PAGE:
Online Fraud and Scams

Read our latest Fraud Alert to learn about how to protect yourself from Online Fraud and Scams that are surfacing.

It's so easy to become a victim. It can happen fast. Before you know it, you've clicked "send" or put your money in the mail and you're out hundreds or even thousands of dollars.

Scam artists work full-time at ripping you off. And after one scam bites the dust, the scam artists are ready with another one. It's no wonder so many people fall for the next generation scam. Write your experience, report fraud!

Scams to Watch For in 2017

Scams to Watch For in 2017

The year may be winding down, but not the ploys that have proved most successful for scammers. Here are the top fraud trends—and what to watch out for in 2017.

Phone Cheats
Fraudsters let their fingers do the stalking, especially when targeting older Americans. Crooks will call you, claiming to be tech-support workers who are hunting viruses, utility company bill collectors or even your own grandchildren calling for help from a Mexican jail. In other variations, con artists make pitches for credit cards, extended warranties, and phony sweepstakes and lotteries.

Often they depend on robocalls. The top 40 scam campaigns accounted for the majority of all robocalls this year, reports Pindrop Labs, which tracks telephone fraud.

The newest trend: Identity thieves phone corporate call centers, posing as customers to make illicit bank withdrawals or get loans. Crooks often get names, Social Security numbers and other sensitive data from previous phone scams, explains Ken Shuman, head of global communications at Pindrop.

IRS Threats
Phone calls from fake IRS agents have netted crooks about $47 million in three years, according to the Treasury Department. The scam will continue next year, but with a twist: The newest likely target will be people with college loans, who are threatened with arrest and other penalties unless a nonexistent "federal student tax" is immediately paid.

Meanwhile, the IRS reported a fourfold surge in tax-related phishing and malware incidents early during this year's filing season. These included the hacking of tax professionals' computers with bogus software updates that allow the criminals access to clients' personal and financial data.

Scare Tactics
Like other strong emotions, fear briefly shuts down your brain's logic centers and makes you more likely to react impulsively. In the year ahead, you may encounter frightening but faux threats of arrest, lawsuits and financial ruin for supposedly missing jury duty or not paying a bill.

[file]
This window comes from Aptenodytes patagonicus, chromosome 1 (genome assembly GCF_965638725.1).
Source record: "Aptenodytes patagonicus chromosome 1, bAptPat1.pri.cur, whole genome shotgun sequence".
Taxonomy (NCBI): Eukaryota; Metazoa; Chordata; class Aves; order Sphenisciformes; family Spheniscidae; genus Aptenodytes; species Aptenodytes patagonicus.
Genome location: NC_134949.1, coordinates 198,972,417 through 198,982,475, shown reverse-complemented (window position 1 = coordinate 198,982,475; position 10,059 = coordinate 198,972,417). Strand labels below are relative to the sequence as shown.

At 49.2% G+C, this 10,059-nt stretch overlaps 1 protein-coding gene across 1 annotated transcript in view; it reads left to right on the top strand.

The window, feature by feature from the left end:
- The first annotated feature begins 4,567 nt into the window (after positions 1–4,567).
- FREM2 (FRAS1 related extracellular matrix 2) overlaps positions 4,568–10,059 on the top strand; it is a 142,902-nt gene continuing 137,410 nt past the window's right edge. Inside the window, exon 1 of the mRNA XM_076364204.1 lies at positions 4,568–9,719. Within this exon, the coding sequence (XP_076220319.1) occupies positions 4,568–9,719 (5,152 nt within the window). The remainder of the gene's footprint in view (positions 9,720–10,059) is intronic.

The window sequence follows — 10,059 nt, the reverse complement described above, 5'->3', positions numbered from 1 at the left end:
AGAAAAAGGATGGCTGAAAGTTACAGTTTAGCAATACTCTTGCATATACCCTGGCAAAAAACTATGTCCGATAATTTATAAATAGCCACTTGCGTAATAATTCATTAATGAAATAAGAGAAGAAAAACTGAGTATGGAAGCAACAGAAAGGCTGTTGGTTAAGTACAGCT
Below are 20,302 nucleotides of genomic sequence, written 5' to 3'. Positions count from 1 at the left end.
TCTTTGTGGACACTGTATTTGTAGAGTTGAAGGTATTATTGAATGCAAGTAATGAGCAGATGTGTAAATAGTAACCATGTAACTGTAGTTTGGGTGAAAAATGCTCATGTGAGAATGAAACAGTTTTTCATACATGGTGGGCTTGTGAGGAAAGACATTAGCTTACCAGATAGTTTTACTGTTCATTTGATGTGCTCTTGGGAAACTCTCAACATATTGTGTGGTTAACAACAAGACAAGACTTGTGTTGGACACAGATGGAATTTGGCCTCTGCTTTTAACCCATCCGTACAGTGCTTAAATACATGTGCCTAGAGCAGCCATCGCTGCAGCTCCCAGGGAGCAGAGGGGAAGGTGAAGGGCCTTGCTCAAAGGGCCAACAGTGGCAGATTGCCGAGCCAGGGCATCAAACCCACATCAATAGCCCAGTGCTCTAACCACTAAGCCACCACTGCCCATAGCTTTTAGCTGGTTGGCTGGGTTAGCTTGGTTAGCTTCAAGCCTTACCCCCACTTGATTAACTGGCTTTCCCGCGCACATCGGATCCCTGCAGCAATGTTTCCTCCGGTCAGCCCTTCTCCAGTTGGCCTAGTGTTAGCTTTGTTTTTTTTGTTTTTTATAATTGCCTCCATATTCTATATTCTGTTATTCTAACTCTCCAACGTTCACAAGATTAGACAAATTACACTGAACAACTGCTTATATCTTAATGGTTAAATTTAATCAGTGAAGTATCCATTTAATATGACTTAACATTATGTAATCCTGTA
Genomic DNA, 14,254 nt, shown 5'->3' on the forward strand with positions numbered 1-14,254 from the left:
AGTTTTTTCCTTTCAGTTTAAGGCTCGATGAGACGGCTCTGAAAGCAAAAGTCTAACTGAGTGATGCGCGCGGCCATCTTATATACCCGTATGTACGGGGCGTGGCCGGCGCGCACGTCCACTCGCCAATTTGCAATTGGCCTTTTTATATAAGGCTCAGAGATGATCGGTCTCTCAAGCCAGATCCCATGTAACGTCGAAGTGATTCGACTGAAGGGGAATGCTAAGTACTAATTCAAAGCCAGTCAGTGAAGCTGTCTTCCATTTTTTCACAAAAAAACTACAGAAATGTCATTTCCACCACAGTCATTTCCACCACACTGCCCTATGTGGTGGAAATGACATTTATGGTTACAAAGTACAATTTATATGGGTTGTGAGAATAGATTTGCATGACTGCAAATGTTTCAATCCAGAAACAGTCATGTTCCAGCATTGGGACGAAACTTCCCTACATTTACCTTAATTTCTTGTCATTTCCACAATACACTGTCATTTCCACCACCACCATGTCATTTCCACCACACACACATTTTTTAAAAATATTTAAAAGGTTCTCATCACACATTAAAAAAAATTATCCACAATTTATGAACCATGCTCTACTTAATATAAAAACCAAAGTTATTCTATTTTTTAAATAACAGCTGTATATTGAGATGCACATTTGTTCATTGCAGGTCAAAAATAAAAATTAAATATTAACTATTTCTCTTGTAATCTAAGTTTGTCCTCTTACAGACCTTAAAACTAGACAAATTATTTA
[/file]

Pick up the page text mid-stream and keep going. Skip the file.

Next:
And some scams are even more frightening: those that include threats of physical harm, such as the "hitman hoax" that seeks payment to cancel a supposed contract on your life, and the "virtual kidnapping" con that often includes background screams and pleas by criminals posing as loved ones who are allegedly being tortured and held for ransom.

Antifraud groups have raised public awareness that a request for payment by wire transfers and prepaid cash cards usually signals a scam, and the Federal Trade Commission has made it illegal for telemarketers to ask for payment that way. As a result, many scammers have turned to iTunes gift cards as their preferred payment method. In 2017, watch out for come-ons to purchase a card, load money on it and then provide the 16-digit code. It's a fast and virtually untraceable way to steal your money.



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Emily Randall - La Verne, California
Alina Revenco - Dubai


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Sunday, 18 November 2018

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Exposing homewreckers men and women and cheaters in the Internet Age
These days it's not difficult to spread information online. The rise of the internet as the go to source for on demand information has given the victims of cheaters and homewreckers a way to voice out and warn others of the unfaithful ways of their (former) partner. Dozens of websites, commonly referred to as Cheater Sites, now exist.
The purpose of these sites is to give victims of unfaithful partners and abusive relationships a place to post about the cheating ways of their partners and the person their partner is cheating with. Most cheater sites allow for the submission of anonymous posts that are not moderated or validated in anyway.
Fraudsters.onlines allows for anonymous users to submit unverified claims about their partner and the person (or homewrecker) they believe that their partner is cheating with. Today the site features thousands of user-submitted posts warning the public about homewrecker men, homewrecker women and cheaters (male and female).

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